Under Hogan’s plan, the state would prioritize those vulnerable to developing complications related to COVID-19, as well as frontline first responders, health care workers and essential workers. 

SCREENSHOT VIA CHARM TV FACEBOOK PAGE

Baltimore’s health commissioner Letitia Dzirasa is urging residents to stay vigilant against COVID-19 with masks and social distancing, but also to protect themselves from the flu. 

At the mayor’s weekly briefing Wednesday morning, Dzirasa said that while the city’s positivity rate continues to decline, the daily count of new cases is 35% higher than last month’s. 

“We are here to remind people to continue to seek COVID testing at one of our mobile testing sites or at a clinical site,” she said. 

Saturday is World Mental Health Day in what has been a particularly difficult year for many Americans. 

Dr. Asha Patton-Smith, a psychiatrist at Kaiser Permanente, said that the pandemic has been especially stressful for young people. 

“Social isolation and family stress has affected children and adolescents really more than any other demographic in this country,” she said on WYPR’s podcast The Daily Dose

 

PUBLICDOMAINPICTURES/PIXABAY

As Halloween approaches, you may want to rethink how you celebrate this year. 

Dr. Chris Thompson, an immunologist at Loyola University Maryland, says trick or treating may not be the best of ideas.

He told WYPR’s The Daily Dose there are ways to do it with minimal exposure to COVID-19.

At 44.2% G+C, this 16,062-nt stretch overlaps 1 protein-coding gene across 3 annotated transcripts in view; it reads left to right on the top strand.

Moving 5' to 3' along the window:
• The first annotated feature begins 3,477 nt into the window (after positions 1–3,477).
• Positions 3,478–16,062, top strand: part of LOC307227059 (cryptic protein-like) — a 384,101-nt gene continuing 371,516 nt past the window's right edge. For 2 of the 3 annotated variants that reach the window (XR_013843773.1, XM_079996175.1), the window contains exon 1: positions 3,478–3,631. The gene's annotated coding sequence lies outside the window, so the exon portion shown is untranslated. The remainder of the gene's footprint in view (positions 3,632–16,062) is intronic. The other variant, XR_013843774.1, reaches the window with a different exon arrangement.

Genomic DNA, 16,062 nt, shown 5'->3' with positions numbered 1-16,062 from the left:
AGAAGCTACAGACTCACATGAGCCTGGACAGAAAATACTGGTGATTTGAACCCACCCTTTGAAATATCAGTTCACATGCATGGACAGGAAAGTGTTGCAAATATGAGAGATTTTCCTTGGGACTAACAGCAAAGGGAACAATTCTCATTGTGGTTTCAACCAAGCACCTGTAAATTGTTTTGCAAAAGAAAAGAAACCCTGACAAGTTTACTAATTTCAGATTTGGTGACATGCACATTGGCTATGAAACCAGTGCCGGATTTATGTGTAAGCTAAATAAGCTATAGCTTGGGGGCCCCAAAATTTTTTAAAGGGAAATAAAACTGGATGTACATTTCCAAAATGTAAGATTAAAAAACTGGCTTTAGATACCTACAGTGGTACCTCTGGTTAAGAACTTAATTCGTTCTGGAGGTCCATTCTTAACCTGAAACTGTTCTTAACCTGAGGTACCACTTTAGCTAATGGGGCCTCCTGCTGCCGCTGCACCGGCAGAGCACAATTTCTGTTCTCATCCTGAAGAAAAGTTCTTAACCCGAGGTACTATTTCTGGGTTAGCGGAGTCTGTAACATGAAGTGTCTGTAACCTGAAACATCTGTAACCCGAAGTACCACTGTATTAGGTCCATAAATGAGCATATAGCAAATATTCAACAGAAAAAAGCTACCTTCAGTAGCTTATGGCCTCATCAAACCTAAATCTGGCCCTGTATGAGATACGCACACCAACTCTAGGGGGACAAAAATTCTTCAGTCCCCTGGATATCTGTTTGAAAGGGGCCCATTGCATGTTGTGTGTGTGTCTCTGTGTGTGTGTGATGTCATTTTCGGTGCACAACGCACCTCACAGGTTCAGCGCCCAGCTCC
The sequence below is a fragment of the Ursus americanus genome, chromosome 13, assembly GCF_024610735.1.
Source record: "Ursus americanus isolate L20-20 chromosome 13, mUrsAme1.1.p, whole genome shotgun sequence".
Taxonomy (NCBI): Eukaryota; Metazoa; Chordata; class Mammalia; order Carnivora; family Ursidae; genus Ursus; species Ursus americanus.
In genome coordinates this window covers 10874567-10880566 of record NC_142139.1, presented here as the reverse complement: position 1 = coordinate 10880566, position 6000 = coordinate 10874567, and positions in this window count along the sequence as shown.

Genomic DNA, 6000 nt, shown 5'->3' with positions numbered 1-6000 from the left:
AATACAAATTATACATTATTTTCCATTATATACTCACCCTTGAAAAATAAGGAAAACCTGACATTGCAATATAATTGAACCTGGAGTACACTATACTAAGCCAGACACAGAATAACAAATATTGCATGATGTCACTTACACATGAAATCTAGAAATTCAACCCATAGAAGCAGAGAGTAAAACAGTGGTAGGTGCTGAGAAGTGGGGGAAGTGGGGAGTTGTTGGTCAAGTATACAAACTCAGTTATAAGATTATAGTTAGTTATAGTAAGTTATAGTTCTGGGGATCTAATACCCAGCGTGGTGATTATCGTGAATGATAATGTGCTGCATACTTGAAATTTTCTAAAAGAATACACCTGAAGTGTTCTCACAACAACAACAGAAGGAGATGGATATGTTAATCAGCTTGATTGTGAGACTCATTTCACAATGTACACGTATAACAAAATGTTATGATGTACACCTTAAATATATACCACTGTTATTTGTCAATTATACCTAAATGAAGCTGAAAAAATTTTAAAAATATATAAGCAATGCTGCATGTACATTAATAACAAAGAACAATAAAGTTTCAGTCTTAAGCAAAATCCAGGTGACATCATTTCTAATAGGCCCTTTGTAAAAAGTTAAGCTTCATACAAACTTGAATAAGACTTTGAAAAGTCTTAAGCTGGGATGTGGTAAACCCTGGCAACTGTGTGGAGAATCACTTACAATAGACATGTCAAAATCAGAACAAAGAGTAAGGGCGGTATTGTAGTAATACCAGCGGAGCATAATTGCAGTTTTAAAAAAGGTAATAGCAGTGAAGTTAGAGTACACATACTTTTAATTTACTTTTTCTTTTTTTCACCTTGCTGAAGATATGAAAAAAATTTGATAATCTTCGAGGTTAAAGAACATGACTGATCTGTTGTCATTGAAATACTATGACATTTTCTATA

If you’re a Marylander in need of health insurance for next year, the open enrollment period starts in November and rates have gone down since last year. 

Maryland Insurance Commissioner Kathleen A. Birrane said prices for insurance plans have dropped for three consecutive years, for an approximate cumulative 30 percent drop since 2018. 

“The 2021 plans reflect really the lowest rates in years,” she said in a webinar Wednesday afternoon. “Which is extraordinary and wonderful.” 

SCREENSHOT VIA BALTIMORE COUNTY COUNCIL PAGE

The Baltimore County Council is voting on a bill Monday evening that aims to protect tenants from eviction during the pandemic. The bill consists of regulations on sudden residential rent increases.

Second District Councilman Izzy Patoka, the bill’s sponsor, presented the bill at a county council work session last week.

“The issue I'm bringing forward today.relates to an economic and health crisis,” he said at the session. 

CREDIT AP/PATRICK SEMANSKY

Baltimore City is applying for $2 million of rental assistance from the state tomorrow in the form of Community Development Block Grant Funds.